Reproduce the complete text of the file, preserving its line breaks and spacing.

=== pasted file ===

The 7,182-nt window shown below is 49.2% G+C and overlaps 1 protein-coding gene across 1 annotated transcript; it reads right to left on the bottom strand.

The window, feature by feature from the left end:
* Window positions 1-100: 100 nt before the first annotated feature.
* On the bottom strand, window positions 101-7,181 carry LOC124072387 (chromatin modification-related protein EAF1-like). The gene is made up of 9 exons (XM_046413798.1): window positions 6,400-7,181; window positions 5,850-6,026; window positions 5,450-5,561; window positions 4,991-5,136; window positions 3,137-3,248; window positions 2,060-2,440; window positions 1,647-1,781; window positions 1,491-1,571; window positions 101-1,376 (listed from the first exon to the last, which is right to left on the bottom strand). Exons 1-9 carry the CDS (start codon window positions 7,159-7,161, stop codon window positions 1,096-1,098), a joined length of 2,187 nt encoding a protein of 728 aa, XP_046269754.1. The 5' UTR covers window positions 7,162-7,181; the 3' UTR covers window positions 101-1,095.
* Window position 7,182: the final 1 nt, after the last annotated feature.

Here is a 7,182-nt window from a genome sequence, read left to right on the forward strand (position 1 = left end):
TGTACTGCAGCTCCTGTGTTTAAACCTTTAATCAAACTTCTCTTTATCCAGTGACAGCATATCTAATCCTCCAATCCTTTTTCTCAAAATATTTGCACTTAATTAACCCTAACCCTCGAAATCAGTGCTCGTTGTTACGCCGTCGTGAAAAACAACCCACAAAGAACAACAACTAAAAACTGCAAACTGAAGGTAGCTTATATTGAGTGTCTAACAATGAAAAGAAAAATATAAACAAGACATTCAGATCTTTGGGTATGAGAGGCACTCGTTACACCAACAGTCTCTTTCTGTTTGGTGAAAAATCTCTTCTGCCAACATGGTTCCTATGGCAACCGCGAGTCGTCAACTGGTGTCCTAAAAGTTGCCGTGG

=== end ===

The 7,182-nt window shown below is 49.2% G+C and overlaps 1 protein-coding gene across 1 annotated transcript; it reads right to left on the bottom strand.

The window, feature by feature from the left end:
* Window positions 1-100: 100 nt before the first annotated feature.
* On the bottom strand, window positions 101-7,181 carry LOC124072387 (chromatin modification-related protein EAF1-like). The gene is made up of 9 exons (XM_046413798.1): window positions 6,400-7,181; window positions 5,850-6,026; window positions 5,450-5,561; window positions 4,991-5,136; window positions 3,137-3,248; window positions 2,060-2,440; window positions 1,647-1,781; window positions 1,491-1,571; window positions 101-1,376 (listed from the first exon to the last, which is right to left on the bottom strand). Exons 1-9 carry the CDS (start codon window positions 7,159-7,161, stop codon window positions 1,096-1,098), a joined length of 2,187 nt encoding a protein of 728 aa, XP_046269754.1. The 5' UTR covers window positions 7,162-7,181; the 3' UTR covers window positions 101-1,095.
* Window position 7,182: the final 1 nt, after the last annotated feature.

Here is a 7,182-nt window from a genome sequence, read left to right on the forward strand (position 1 = left end):
TGTACTGCAGCTCCTGTGTTTAAACCTTTAATCAAACTTCTCTTTATCCAGTGACAGCATATCTAATCCTCCAATCCTTTTTCTCAAAATATTTGCACTTAATTAACCCTAACCCTCGAAATCAGTGCTCGTTGTTACGCCGTCGTGAAAAACAACCCACAAAGAACAACAACTAAAAACTGCAAACTGAAGGTAGCTTATATTGAGTGTCTAACAATGAAAAGAAAAATATAAACAAGACATTCAGATCTTTGGGTATGAGAGGCACTCGTTACACCAACAGTCTCTTTCTGTTTGGTGAAAAATCTCTTCTGCCAACATGGTTCCTATGGCAACCGCGAGTCGTCAACTGGTGTCCTAAAAGTTGCCGTGG